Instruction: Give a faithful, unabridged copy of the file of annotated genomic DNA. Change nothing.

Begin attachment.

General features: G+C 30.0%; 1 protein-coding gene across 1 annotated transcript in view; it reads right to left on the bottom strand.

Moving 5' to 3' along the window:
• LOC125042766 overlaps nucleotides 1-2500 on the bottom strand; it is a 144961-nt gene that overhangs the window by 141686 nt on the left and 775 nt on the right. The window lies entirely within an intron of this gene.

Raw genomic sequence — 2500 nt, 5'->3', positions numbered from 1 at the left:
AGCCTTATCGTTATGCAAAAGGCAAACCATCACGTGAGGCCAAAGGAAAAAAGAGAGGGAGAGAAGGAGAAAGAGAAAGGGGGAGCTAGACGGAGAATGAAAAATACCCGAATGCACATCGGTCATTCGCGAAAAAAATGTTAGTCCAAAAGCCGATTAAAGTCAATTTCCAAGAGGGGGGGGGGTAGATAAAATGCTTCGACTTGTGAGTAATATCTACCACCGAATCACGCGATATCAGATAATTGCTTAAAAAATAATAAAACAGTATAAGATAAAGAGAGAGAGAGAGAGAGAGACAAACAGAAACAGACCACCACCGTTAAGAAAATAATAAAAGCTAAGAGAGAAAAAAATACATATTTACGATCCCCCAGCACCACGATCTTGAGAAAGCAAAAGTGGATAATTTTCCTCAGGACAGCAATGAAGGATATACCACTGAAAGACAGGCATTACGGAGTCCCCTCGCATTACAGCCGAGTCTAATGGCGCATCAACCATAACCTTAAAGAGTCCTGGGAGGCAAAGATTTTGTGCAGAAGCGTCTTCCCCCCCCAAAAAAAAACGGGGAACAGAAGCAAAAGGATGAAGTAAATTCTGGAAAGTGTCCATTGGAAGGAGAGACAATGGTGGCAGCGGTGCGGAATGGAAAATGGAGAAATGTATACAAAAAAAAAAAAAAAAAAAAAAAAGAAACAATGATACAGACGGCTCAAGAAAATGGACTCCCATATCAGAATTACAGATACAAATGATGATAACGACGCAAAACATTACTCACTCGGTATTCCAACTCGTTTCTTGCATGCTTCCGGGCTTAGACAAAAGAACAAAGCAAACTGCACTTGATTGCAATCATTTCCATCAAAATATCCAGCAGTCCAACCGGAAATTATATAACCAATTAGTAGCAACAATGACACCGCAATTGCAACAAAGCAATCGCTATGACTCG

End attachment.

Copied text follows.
General features: G+C 30.0%; 1 protein-coding gene across 1 annotated transcript in view; it reads right to left on the bottom strand.

Moving 5' to 3' along the window:
• LOC125042766 overlaps nucleotides 1-2500 on the bottom strand; it is a 144961-nt gene that overhangs the window by 141686 nt on the left and 775 nt on the right. The window lies entirely within an intron of this gene.

Raw genomic sequence — 2500 nt, 5'->3', positions numbered from 1 at the left:
AGCCTTATCGTTATGCAAAAGGCAAACCATCACGTGAGGCCAAAGGAAAAAAGAGAGGGAGAGAAGGAGAAAGAGAAAGGGGGAGCTAGACGGAGAATGAAAAATACCCGAATGCACATCGGTCATTCGCGAAAAAAATGTTAGTCCAAAAGCCGATTAAAGTCAATTTCCAAGAGGGGGGGGGGTAGATAAAATGCTTCGACTTGTGAGTAATATCTACCACCGAATCACGCGATATCAGATAATTGCTTAAAAAATAATAAAACAGTATAAGATAAAGAGAGAGAGAGAGAGAGAGACAAACAGAAACAGACCACCACCGTTAAGAAAATAATAAAAGCTAAGAGAGAAAAAAATACATATTTACGATCCCCCAGCACCACGATCTTGAGAAAGCAAAAGTGGATAATTTTCCTCAGGACAGCAATGAAGGATATACCACTGAAAGACAGGCATTACGGAGTCCCCTCGCATTACAGCCGAGTCTAATGGCGCATCAACCATAACCTTAAAGAGTCCTGGGAGGCAAAGATTTTGTGCAGAAGCGTCTTCCCCCCCCAAAAAAAAACGGGGAACAGAAGCAAAAGGATGAAGTAAATTCTGGAAAGTGTCCATTGGAAGGAGAGACAATGGTGGCAGCGGTGCGGAATGGAAAATGGAGAAATGTATACAAAAAAAAAAAAAAAAAAAAAAAAGAAACAATGATACAGACGGCTCAAGAAAATGGACTCCCATATCAGAATTACAGATACAAATGATGATAACGACGCAAAACATTACTCACTCGGTATTCCAACTCGTTTCTTGCATGCTTCCGGGCTTAGACAAAAGAACAAAGCAAACTGCACTTGATTGCAATCATTTCCATCAAAATATCCAGCAGTCCAACCGGAAATTATATAACCAATTAGTAGCAACAATGACACCGCAATTGCAACAAAGCAATCGCTATGACTCG